Body Weight More 'Contagious' in Childhood than Adulthood
Kids eating ice cream.
How much we weigh as adults is more influenced by the people around us during childhood than those we spend time with as adults, a new study suggests.
The study compared the weights of 236 pairs of adolescent siblings who lived together, and 838 pairs of adult siblings who did not live together. In both groups, the body mass indices (BMIs) of siblings became more similar over time. Body mass index is a ratio of weight to height, and is considered an indicator of body fatness.
The researchers found that family factors, such as heredity and a similar upbringing, explained similarities in BMI in both the siblings who lived together and those siblings who didn't. This suggests that behaviors formed in childhood are carried into adulthood, said study researcher Heather Brown, of Newcastle University in the United Kingdom.
The findings demonstrate the importance of early interventions to prevent obesity, Brown said.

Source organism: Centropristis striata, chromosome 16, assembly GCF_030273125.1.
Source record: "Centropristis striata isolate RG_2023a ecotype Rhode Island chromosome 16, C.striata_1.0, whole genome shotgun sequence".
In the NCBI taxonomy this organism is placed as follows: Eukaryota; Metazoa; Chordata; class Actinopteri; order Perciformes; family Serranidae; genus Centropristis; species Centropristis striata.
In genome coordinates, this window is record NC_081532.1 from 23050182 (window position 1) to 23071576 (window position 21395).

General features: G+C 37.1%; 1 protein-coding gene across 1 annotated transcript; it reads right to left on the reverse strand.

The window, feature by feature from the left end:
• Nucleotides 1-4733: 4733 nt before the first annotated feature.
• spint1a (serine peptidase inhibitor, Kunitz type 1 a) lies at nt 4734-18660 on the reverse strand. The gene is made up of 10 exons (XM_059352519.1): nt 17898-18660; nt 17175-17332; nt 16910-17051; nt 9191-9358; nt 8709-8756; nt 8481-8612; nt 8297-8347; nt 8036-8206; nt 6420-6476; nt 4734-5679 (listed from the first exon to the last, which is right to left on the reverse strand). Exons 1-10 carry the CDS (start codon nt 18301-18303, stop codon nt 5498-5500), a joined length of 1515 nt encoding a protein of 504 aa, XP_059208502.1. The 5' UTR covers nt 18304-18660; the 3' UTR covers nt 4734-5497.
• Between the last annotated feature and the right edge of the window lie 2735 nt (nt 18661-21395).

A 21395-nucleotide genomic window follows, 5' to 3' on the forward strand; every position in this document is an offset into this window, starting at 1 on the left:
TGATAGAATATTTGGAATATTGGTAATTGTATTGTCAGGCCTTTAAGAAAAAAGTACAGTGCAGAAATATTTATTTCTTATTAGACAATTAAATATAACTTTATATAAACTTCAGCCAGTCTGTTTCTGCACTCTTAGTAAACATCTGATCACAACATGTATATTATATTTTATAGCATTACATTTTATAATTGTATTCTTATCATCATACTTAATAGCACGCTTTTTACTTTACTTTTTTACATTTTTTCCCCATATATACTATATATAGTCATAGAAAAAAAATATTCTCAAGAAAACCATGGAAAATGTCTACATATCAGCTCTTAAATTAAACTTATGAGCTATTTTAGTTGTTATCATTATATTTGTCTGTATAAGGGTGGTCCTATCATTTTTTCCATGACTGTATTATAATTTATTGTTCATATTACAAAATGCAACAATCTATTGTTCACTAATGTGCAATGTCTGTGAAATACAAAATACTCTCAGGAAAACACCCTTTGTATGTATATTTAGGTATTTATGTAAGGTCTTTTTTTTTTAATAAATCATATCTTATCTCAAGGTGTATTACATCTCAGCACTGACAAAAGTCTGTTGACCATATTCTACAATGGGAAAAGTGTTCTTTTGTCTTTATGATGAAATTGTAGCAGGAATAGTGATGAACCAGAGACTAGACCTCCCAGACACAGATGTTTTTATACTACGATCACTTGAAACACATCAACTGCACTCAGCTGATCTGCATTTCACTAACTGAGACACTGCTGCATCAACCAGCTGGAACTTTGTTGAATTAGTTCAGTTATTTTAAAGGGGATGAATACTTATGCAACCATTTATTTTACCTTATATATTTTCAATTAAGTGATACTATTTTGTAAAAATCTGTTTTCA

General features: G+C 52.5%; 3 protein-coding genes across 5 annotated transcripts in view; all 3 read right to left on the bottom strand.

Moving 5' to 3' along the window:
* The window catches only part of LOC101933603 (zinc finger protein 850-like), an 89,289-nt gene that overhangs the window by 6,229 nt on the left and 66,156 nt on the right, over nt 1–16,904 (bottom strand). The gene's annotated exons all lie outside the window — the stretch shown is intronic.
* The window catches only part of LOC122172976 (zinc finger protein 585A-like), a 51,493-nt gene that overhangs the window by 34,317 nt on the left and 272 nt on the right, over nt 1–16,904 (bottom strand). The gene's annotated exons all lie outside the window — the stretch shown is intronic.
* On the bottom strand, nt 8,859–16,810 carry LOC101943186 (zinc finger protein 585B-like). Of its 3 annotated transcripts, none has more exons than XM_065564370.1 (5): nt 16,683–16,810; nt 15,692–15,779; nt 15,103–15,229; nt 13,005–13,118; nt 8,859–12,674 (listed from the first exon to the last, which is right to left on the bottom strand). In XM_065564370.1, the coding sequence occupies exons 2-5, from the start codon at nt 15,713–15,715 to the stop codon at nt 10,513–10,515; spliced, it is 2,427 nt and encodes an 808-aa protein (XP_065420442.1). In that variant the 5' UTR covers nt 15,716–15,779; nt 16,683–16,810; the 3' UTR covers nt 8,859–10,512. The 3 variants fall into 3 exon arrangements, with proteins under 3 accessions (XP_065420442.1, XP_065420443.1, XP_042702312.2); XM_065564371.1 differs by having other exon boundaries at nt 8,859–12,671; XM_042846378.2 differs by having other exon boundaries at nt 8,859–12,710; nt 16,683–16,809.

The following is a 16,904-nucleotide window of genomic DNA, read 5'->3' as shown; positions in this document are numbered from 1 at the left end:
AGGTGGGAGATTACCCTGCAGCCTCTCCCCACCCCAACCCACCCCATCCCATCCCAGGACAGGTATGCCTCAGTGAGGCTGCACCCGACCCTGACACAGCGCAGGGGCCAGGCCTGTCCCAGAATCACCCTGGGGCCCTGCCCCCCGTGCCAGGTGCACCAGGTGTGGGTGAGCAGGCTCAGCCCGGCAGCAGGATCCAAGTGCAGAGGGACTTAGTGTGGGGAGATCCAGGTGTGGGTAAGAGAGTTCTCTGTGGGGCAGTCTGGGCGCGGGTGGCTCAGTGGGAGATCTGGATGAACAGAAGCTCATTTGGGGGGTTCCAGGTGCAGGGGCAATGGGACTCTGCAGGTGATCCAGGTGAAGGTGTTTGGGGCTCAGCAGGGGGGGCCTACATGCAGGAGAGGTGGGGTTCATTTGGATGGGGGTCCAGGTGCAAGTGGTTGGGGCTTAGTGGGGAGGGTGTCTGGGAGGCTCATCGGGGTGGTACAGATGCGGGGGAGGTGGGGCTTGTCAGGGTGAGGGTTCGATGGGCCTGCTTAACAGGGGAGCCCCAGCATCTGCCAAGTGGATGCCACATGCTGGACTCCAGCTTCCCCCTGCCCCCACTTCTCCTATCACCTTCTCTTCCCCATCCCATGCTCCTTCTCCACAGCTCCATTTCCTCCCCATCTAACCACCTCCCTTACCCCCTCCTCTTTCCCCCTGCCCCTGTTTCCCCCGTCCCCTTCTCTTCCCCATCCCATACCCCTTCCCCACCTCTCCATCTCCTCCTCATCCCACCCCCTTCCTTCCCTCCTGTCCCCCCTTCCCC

The results also suggest the effect of our adult social networks on our weight may have been overestimated, the researchers said. In the study, factors that changed over time, such as friends and opportunities for exercise, explained similarities in BMI only for adolescent siblings.
That's not to say that our larger social circles aren't important, Brown said. But it may be that the people we interact with intimately, such as those in our household, are the most important people in terms of influencing our health-related behaviors, Brown said.
As we grow up, our siblings may have less of an impact on our weight, because we move to different households. Indeed, although siblings were similar in BMI in both childhood and adulthood, they were less similar in adulthood.
The findings do not overturn the idea that obesity can "spread" between friends who are grown adults, said Daniel Hruschka, of the Arizona State University School of Human Evolution and Social Change, who was not involved in the study. The study can only speak to changes in social interactions between siblings, and suggests that as we grow up, obesity may not "spread" between siblings as easily as when we're young.
But our social networks outside our immediate siblings may still contribute to obesity spread, Hruschka said.
The study is published today (Dec. 15) in the journal Obesity.
Pass it on: To prevent obesity, it may be best to target interventions to in childhood, when habits that influence weight are formed.
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